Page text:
Special Convenience Matters Podcast: Hurricane Florence

NACS talks about the impact Hurricane Florence will have on the U.S. fueling infrastructure.
September 14, 2018

ALEXANDRIA, Va. – In advance of Hurricane Florence making landfall in the Carolinas, Jeff Lenard and Paige Anderson of NACS recorded a special Convenience Matters podcast to talk about how the impact the storm will have on communities and the convenience and fuel retailing industry.

While there are no significant refineries in the path of Hurricane Florence, the storm will have a significant impact on both fuel supply and demand.

“Our industry is closely looking at a number of factors related to supply and demand for fuel and NACS is actively communicating how the industry is preparing for contingencies related to flooding, wind damage and potential power outages said Lenard, who was discussing fueling issues with Jim Cantore on The Weather Channel on Thursday.

With fuel flowing through the Colonial Pipeline, any power outages and/or flooding could impact fuel delivery upstream in areas that are not in the direct path of the storm. Should that occur, convenience stores could face supply challenges as a result.

“We recorded this special podcast to share timely information and resources with members, reporters and other and concerned about fueling issues related to the hurricane. This podcast, as well as social media podcasts, media interviews, constant communications with officials in affected states and future podcasts are part of the broader communications plan and resources we are developing to help inform consumers about the industry’s response to the hurricane,” said Lenard.

The NACS homepage also has a direct link to the Red Cross for donations on its website, part of a partnership NACS developed with the Red Cross in 2017.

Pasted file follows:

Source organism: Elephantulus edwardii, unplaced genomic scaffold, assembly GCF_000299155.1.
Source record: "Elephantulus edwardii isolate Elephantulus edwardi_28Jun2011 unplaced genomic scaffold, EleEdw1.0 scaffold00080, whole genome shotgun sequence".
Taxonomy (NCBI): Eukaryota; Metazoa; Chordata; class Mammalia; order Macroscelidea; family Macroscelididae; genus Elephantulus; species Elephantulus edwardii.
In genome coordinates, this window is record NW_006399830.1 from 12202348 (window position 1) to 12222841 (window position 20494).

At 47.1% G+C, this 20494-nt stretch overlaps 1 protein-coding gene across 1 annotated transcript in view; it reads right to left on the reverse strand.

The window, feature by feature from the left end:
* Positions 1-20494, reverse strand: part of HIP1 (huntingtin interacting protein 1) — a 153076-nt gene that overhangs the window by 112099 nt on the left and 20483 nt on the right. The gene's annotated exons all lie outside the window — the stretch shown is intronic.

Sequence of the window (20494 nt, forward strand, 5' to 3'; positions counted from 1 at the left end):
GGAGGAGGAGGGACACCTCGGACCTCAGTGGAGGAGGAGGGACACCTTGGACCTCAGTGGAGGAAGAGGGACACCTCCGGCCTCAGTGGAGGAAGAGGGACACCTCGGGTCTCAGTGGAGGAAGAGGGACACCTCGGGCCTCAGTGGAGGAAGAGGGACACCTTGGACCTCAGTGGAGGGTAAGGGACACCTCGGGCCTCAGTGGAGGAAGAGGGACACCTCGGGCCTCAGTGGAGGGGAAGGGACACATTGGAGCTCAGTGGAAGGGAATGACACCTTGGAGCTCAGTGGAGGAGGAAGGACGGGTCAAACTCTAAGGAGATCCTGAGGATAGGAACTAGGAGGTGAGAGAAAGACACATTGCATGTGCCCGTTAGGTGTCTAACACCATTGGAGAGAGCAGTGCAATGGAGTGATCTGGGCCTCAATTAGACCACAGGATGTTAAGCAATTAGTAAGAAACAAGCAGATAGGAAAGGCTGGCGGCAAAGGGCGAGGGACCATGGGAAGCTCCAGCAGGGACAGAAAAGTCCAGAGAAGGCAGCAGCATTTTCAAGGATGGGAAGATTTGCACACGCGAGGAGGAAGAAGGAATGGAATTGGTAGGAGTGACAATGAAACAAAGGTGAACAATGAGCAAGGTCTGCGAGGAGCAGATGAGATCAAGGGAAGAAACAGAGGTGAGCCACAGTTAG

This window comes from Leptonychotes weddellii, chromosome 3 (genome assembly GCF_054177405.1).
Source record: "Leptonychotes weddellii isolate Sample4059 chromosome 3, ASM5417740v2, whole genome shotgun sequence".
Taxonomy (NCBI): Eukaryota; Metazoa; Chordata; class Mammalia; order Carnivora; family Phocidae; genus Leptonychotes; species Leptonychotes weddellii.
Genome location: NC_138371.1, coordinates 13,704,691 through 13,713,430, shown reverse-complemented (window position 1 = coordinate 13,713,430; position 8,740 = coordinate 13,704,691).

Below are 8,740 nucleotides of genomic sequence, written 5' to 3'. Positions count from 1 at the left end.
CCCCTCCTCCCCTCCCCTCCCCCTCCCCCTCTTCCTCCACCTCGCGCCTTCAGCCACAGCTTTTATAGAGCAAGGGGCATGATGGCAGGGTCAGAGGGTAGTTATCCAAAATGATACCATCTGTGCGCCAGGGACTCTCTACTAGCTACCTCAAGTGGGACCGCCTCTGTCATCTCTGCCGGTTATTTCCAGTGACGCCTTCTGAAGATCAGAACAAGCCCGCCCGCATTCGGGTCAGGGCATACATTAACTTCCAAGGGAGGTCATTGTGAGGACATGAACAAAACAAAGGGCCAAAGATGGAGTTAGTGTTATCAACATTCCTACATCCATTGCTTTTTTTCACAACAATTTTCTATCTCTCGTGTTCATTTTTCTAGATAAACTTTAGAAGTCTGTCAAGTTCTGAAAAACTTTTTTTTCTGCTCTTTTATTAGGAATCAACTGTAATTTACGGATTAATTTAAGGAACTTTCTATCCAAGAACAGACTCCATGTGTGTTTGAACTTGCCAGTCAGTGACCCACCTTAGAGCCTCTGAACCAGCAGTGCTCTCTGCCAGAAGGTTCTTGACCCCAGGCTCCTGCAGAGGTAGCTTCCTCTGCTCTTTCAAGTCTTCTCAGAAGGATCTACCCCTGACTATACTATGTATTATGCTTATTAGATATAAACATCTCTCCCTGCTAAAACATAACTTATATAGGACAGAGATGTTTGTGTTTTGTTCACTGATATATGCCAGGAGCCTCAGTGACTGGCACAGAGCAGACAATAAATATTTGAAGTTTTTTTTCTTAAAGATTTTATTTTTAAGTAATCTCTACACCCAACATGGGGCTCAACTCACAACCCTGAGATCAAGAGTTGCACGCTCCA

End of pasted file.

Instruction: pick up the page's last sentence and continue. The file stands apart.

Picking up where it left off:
Per the NACS/Nielsen Convenience Industry Store Count, there are roughly 9,800 convenience stores in North and South Carolina combined, of which about 8,300 sell fuel. Other states that will feel the effects of Hurricane Florence include: 

  • Georgia: 6,687 c-stores (5,831 sell gas)
  • Kentucky: 2,495 (2,207)
  • Maryland: 2,075 (1,357)
  • Tennessee: 4,312 (3,620)
  • Virginia: 4,504 (3,472)
  • Washington, D.C.: 231 (95)
  • West Virginia: 1,226 (1,046)
NACS has resources relating to disaster preparedness and recovery at the Fuels Resource Center, such as:
  • How Disasters Affect Fuel Prices: Higher prices at the pump often lead the public to assume a retailer is price-gouging. ​
  • How Refineries and Pipelines Resume Operations: In the wake of an emergency or natural disaster, resuming operations at a refinery and pushing product through the pipeline is complex.
  • What UST Owners Can Do After a Flood: U.S. Environmental Protection Agency (EPA) resources cite best practices for helping underground storage tank owners and operators safely bring UST systems back into service.
  • When Mother Nature Strikes: Convenience stores do much more than sell daily essentials and an estimated 80% of the fuels purchased in the United States—they also play a critical role before and after a natural disaster such as a hurricane strikes.

NACS has also partnered with the American Red Cross to advance community giving programs for NACS member companies, including donating to Red Cross disaster relief efforts.

Editor’s Note: The NACS Daily has been providing updated coverage of the latest emergency declarations and waivers. Yesterday, EPA updated its Reid vapor pressure (RVP) waiver for Georgia and Virginia by increasing the maximum RVP of fuels sold in Georgia to 11.5 pounds per square inch (psi). Georgia had asked EPA to increase the RVP level, which was initially set at 9.0 psi in the September 12 waiver. Virginia’s RVP level remains at 11.5 psi, where it was set in the original waiver

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